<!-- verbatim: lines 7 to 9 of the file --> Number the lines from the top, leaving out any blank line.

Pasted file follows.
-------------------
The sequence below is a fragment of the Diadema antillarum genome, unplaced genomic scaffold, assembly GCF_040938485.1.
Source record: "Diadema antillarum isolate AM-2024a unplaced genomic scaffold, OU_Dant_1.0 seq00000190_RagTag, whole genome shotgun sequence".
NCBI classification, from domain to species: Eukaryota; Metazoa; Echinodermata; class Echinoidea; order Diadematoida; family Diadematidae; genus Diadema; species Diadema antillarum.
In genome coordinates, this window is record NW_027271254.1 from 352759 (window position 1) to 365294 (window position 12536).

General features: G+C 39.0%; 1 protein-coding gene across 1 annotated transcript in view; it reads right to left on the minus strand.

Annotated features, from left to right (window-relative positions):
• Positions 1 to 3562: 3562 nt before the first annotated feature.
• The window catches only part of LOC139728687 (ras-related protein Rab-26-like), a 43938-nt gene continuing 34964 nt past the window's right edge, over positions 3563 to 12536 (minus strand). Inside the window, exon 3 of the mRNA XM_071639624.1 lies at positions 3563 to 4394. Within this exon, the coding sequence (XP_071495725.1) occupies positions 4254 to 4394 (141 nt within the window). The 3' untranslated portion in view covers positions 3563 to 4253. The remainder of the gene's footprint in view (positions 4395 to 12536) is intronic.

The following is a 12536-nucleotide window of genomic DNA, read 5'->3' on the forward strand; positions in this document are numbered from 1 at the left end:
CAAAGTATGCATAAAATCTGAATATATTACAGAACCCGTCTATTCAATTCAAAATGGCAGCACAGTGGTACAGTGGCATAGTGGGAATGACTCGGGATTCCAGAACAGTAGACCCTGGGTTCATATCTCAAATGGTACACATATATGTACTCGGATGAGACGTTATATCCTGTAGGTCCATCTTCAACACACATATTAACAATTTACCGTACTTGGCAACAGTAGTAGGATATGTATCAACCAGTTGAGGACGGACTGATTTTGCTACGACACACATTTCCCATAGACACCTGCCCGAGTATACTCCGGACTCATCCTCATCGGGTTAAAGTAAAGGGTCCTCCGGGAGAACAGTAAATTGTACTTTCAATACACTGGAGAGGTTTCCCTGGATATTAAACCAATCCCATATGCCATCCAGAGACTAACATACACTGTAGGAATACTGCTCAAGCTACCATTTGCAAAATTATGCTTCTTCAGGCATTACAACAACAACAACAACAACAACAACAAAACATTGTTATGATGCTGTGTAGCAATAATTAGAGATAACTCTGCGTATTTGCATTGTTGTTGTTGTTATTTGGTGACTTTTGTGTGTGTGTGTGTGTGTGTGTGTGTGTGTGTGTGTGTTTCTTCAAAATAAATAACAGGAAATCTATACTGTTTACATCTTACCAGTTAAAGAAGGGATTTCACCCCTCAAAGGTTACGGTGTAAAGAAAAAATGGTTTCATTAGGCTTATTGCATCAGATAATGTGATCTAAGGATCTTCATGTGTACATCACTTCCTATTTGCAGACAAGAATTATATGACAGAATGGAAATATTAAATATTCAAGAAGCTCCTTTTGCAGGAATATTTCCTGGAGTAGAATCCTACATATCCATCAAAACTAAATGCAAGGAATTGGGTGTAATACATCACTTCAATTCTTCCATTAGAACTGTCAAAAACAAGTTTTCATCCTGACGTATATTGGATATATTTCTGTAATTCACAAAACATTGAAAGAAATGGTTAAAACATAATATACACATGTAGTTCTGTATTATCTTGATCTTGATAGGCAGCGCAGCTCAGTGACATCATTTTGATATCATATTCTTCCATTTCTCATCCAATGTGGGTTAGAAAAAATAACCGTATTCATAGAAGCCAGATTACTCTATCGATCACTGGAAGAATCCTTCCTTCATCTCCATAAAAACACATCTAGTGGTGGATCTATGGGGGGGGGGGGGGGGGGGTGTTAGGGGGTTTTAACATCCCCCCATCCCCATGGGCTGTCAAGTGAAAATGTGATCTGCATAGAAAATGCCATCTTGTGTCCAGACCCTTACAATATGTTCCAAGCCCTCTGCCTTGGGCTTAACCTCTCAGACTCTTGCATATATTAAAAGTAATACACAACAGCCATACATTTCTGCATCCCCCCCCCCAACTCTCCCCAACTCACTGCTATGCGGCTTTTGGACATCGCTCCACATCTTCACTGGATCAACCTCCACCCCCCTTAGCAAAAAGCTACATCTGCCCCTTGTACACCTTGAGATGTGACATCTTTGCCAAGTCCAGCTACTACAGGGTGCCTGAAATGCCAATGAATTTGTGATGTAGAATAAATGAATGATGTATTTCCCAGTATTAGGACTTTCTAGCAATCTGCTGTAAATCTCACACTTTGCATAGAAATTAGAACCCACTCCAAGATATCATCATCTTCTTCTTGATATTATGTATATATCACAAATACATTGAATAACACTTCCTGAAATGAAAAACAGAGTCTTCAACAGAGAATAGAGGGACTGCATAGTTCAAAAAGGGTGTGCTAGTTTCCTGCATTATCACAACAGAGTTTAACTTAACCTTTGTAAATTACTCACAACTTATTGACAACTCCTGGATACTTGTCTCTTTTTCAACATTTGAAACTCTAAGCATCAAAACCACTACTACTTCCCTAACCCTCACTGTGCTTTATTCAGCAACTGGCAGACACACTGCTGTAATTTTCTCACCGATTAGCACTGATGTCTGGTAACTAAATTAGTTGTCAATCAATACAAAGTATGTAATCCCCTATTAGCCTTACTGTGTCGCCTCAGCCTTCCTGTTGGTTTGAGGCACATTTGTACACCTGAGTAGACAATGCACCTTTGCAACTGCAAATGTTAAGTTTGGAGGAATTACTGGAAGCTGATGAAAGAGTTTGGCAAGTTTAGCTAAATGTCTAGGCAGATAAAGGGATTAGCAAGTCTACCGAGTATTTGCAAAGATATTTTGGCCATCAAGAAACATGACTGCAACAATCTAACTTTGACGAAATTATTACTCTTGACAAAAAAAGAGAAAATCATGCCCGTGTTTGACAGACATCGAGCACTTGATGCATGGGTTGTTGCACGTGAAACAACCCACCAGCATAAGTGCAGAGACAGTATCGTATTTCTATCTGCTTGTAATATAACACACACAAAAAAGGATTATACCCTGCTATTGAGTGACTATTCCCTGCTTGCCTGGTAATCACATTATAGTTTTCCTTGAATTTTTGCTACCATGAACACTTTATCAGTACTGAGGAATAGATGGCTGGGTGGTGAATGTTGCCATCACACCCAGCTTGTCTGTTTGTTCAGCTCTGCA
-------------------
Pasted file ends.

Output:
• Positions 1 to 3562: 3562 nt before the first annotated feature.
• The window catches only part of LOC139728687 (ras-related protein Rab-26-like), a 43938-nt gene continuing 34964 nt past the window's right edge, over positions 3563 to 12536 (minus strand). Inside the window, exon 3 of the mRNA XM_071639624.1 lies at positions 3563 to 4394. Within this exon, the coding sequence (XP_071495725.1) occupies positions 4254 to 4394 (141 nt within the window). The 3' untranslated portion in view covers positions 3563 to 4253. The remainder of the gene's footprint in view (positions 4395 to 12536) is intronic.

The following is a 12536-nucleotide window of genomic DNA, read 5'->3' on the forward strand; positions in this document are numbered from 1 at the left end: